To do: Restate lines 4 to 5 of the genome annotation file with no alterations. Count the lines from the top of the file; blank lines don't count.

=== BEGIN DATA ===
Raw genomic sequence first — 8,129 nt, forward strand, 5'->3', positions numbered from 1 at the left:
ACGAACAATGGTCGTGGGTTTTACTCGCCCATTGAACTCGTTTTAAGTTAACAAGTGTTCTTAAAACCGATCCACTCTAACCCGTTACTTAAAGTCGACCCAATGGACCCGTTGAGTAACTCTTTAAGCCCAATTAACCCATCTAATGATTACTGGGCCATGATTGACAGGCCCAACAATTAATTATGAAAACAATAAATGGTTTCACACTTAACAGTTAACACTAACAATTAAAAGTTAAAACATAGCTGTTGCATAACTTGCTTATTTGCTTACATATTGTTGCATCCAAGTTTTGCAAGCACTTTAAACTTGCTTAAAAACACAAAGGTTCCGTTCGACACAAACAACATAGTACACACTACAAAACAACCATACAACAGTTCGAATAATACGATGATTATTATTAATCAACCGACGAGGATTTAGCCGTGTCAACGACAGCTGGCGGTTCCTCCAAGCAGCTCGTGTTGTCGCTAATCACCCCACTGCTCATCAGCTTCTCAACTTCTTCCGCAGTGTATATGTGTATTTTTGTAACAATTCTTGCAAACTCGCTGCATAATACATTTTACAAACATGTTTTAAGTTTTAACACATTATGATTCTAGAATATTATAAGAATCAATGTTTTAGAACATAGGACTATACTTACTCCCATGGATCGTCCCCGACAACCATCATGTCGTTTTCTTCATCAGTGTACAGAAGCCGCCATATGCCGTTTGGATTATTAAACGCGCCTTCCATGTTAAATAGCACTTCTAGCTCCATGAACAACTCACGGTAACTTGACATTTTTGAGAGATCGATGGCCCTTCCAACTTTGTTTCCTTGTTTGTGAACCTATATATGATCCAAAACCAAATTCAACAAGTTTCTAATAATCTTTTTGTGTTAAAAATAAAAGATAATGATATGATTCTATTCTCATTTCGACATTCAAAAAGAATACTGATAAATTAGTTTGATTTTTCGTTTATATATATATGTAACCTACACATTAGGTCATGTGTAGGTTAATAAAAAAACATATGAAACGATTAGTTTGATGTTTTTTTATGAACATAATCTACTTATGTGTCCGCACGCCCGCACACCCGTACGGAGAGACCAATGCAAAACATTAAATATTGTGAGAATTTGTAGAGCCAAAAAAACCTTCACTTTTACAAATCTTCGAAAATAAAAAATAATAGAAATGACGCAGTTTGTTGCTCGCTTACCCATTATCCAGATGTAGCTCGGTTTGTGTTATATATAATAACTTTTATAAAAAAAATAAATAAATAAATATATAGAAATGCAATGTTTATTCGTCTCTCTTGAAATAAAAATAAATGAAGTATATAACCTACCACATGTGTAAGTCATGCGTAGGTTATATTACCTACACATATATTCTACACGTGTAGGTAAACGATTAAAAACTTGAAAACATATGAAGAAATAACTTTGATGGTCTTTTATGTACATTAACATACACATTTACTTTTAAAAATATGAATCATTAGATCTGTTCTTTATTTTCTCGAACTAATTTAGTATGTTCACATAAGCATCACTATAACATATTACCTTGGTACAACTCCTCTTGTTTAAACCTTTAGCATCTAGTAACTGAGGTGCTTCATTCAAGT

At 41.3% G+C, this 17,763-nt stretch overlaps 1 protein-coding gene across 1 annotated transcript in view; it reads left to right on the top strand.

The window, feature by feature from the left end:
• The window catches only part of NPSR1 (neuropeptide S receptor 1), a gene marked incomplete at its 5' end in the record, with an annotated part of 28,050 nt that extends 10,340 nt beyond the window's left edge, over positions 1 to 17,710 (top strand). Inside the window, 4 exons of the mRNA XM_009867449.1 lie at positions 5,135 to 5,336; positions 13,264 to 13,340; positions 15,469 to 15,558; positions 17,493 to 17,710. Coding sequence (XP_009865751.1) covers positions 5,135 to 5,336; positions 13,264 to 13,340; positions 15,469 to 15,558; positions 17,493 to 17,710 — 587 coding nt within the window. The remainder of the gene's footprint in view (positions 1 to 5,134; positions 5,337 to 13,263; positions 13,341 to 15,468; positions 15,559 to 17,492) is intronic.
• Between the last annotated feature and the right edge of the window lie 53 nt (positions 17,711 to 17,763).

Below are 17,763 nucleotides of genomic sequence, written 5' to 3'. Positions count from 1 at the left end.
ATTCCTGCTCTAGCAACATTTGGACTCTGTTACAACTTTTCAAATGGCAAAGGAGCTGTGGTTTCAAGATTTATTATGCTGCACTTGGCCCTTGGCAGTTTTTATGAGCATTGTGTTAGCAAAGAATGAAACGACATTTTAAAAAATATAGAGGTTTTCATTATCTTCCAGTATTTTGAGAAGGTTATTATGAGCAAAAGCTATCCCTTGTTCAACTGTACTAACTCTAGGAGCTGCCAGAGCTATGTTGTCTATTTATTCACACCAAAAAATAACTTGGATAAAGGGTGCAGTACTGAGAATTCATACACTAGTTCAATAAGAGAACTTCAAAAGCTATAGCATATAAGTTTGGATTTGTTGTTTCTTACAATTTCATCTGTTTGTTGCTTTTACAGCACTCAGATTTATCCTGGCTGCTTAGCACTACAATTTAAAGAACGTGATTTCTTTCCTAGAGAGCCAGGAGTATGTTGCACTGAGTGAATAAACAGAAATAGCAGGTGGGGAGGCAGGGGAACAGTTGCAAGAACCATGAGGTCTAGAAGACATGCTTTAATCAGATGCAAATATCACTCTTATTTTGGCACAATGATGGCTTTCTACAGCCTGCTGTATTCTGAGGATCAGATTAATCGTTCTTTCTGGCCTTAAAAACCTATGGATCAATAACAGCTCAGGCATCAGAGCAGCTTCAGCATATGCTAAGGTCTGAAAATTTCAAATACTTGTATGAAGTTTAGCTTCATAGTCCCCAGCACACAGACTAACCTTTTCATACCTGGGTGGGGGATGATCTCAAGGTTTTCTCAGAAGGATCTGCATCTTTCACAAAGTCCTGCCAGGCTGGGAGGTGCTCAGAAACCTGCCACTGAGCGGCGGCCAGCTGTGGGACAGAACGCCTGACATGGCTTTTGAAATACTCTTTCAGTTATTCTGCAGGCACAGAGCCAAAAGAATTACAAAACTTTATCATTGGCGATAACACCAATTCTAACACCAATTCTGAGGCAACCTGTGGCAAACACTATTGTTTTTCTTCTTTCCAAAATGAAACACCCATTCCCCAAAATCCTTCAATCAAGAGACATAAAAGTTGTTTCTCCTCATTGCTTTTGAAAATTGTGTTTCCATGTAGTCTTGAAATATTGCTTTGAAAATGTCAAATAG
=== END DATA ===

The window, feature by feature from the left end:
• The window catches only part of NPSR1 (neuropeptide S receptor 1), a gene marked incomplete at its 5' end in the record, with an annotated part of 28,050 nt that extends 10,340 nt beyond the window's left edge, over positions 1 to 17,710 (top strand). Inside the window, 4 exons of the mRNA XM_009867449.1 lie at positions 5,135 to 5,336; positions 13,264 to 13,340; positions 15,469 to 15,558; positions 17,493 to 17,710. Coding sequence (XP_009865751.1) covers positions 5,135 to 5,336; positions 13,264 to 13,340; positions 15,469 to 15,558; positions 17,493 to 17,710 — 587 coding nt within the window. The remainder of the gene's footprint in view (positions 1 to 5,134; positions 5,337 to 13,263; positions 13,341 to 15,468; positions 15,559 to 17,492) is intronic.